Very often restaurant owners are also the cooks. They love food and they love preparing it. Their aim is to provide an exquisite experience in the hope that customers keep coming time and time again. This causes a problem; good quality food costs money and if you are not careful there could be a lot of waste. The challenge which main fail at is creating a large enough audience who like the food and are ready to pay the right price for it.

The restaurant business is indeed a fierce one. The number of startups which fail in this industry is estimated at around 60%. Competition in main cities and hubs is one of the highest causes of failure. The owner’s lack of marketing is often one of the main causes of such failure. In a market where the competition is constantly shouting at your audience, you need to shout better and louder.


2. Utilities service businesses

Whilst such businesses are in great demand and generally offer a good profit to the skilled providers, they do have an Achilles heel. In order to keep up with demand, business owners often employ new staff. Following a certain period of training and experience, the newly skilled staff move on to set up their own businesses. In the end, they normally start actively competing with their former employers. This risk often stops business owners from employing other people which means that the business growth is finite. In such cases, if the business owner is unavailable due to sickness or leave, or because of a high workload, then potential profit is lost.

The competition that succeeds in having a reliable team targets such small businesses. It seeks to slowly siphon off competitor’s business by offering a faster or cheaper service. They also run marketing campaigns and special offers that small business owners do not, thus becoming startups which fail.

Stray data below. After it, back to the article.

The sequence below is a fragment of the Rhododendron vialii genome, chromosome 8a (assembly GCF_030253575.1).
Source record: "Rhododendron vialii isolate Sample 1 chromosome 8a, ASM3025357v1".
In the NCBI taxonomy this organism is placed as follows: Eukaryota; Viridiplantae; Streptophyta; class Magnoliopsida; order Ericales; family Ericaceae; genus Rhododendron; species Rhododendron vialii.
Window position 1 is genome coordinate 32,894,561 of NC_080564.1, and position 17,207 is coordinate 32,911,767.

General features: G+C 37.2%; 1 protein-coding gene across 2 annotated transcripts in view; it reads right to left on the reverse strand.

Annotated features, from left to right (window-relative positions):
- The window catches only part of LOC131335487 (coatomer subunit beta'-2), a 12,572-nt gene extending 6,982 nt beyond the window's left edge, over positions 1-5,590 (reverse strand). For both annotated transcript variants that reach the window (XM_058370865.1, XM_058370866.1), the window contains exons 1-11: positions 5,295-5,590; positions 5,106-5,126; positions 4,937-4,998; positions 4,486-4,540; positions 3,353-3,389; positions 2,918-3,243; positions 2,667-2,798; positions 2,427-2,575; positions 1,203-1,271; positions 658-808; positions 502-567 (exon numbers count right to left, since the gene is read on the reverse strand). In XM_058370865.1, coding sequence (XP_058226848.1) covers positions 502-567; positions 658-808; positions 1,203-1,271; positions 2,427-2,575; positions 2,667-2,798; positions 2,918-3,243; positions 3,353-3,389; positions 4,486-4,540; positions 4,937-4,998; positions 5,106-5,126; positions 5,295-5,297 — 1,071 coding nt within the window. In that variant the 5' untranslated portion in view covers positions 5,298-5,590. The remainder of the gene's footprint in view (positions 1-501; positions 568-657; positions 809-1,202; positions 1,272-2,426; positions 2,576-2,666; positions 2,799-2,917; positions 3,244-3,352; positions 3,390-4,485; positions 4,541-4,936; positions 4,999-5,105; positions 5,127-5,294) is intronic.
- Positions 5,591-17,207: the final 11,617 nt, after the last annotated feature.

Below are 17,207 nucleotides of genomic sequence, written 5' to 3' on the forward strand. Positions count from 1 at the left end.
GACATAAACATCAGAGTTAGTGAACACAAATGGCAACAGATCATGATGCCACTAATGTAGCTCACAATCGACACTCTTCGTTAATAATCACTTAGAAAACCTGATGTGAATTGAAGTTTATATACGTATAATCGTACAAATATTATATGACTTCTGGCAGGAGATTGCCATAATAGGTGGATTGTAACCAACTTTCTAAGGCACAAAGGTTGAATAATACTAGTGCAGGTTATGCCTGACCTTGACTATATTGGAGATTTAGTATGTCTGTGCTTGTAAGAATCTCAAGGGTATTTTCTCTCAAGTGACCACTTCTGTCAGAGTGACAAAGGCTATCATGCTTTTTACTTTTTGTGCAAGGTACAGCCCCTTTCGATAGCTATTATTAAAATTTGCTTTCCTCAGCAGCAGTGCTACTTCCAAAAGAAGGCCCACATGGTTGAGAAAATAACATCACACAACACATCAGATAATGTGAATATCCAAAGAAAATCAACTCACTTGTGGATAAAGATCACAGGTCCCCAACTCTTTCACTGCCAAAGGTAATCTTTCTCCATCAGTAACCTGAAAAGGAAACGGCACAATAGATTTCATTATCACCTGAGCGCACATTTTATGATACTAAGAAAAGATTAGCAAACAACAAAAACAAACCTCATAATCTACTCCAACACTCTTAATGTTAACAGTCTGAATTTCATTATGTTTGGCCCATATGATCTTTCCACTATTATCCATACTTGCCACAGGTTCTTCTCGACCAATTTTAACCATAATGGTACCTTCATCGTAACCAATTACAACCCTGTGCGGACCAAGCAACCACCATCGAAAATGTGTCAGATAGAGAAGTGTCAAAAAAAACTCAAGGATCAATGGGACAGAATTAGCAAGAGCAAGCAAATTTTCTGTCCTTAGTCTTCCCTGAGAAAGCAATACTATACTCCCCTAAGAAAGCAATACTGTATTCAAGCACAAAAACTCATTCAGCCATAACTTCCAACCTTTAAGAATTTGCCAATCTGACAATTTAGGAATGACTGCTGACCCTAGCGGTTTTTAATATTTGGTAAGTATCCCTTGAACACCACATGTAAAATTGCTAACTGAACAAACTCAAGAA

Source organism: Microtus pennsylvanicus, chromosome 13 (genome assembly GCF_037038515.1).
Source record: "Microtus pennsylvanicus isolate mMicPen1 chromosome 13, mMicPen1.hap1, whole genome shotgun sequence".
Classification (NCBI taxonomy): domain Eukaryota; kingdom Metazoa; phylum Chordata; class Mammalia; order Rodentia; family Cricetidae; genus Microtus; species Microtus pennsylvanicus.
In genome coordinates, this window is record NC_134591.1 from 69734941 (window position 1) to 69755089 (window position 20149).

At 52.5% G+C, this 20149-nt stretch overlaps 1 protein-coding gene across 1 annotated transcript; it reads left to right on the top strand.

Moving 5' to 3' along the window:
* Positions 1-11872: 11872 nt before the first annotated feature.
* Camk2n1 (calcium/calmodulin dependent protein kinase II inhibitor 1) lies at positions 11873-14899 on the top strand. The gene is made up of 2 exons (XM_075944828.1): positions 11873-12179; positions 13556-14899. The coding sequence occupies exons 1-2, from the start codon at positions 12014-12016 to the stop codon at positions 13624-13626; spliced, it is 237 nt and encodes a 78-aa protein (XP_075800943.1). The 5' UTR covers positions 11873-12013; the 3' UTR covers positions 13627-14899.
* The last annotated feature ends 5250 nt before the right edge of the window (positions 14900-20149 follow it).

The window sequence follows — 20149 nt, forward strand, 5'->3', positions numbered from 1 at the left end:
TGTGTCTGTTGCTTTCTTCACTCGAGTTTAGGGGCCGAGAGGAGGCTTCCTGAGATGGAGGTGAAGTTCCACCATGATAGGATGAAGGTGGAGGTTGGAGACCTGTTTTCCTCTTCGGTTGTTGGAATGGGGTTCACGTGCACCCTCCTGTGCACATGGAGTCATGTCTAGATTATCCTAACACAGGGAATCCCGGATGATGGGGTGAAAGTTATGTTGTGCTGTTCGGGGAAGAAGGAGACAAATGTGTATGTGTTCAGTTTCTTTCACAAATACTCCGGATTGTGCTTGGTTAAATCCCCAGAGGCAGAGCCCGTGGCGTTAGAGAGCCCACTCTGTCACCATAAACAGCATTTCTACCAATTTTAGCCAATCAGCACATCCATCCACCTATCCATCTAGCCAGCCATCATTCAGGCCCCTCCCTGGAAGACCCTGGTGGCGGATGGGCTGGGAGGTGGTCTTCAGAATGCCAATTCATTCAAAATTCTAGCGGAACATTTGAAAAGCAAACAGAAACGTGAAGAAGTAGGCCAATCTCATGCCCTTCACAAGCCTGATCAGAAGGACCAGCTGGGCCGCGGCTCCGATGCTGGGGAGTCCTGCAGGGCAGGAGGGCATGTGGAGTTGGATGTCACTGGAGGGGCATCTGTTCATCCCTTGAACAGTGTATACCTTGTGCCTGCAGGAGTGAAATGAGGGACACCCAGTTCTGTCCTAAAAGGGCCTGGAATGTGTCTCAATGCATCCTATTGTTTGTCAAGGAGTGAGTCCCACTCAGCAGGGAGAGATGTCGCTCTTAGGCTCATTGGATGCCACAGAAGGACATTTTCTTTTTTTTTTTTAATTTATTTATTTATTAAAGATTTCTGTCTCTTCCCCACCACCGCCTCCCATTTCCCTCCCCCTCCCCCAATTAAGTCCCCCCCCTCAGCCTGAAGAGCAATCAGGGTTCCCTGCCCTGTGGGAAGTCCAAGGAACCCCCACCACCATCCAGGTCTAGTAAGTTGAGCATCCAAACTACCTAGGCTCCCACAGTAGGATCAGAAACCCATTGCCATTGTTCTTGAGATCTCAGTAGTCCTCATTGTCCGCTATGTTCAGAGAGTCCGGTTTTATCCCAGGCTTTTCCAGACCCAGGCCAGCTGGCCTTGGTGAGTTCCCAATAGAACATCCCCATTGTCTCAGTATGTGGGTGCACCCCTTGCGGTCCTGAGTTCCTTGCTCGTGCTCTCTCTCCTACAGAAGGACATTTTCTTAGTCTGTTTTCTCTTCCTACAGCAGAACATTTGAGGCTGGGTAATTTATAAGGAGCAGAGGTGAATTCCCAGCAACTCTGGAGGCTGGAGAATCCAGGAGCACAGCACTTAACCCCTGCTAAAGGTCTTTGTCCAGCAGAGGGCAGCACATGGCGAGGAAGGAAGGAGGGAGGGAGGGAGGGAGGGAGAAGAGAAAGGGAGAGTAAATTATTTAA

1. Most startups which fail are information portals

People who start a business based on offering generic information tend to fail after a short period of time. This is simply because there are just so many others doing the same out there. Information portals include news providers, blogs, Apps, tabloids, and so on. The list is almost never-ending. The exact rate of failure of such businesses is hard to even estimate since so many open and close on an almost daily basis.

Startups which fail in this category do so for many reasons. As with the previous businesses on this list, marketing, and fierce competition lead to a very small audience. This is often insufficient to turn a profit. By not outlining the targeted audience the business owner hopes to have a greater potential reach, but this often dilutes the marketing efforts to no effect.

If the business is a one-person gig, it is common that the owner does not have enough time to do all that is needed to run the business successfully. Sometimes information is shared from other sources without any added value or checks. This leads the audience to seek the information directly from the initial sources. More established information providers have journalists or bloggers on staff and this allows them to offer news before the competition. Others offer debates or opinions which readers use to better understand a story. Such people normally cost money and often such costs are overlooked when such a business is started.


What to do next

I hope that if you are still determined to start your business, even if it appears on this list, you remember to learn from other’s mistakes. There are things you can do to improve your chances of success. No business is guaranteed to fail or succeed and it depends mostly on the character and attitude of the business owner.

2 thoughts on “Startups Which Fail: Top Five List

  • June 24, 2016 at 4:27 pm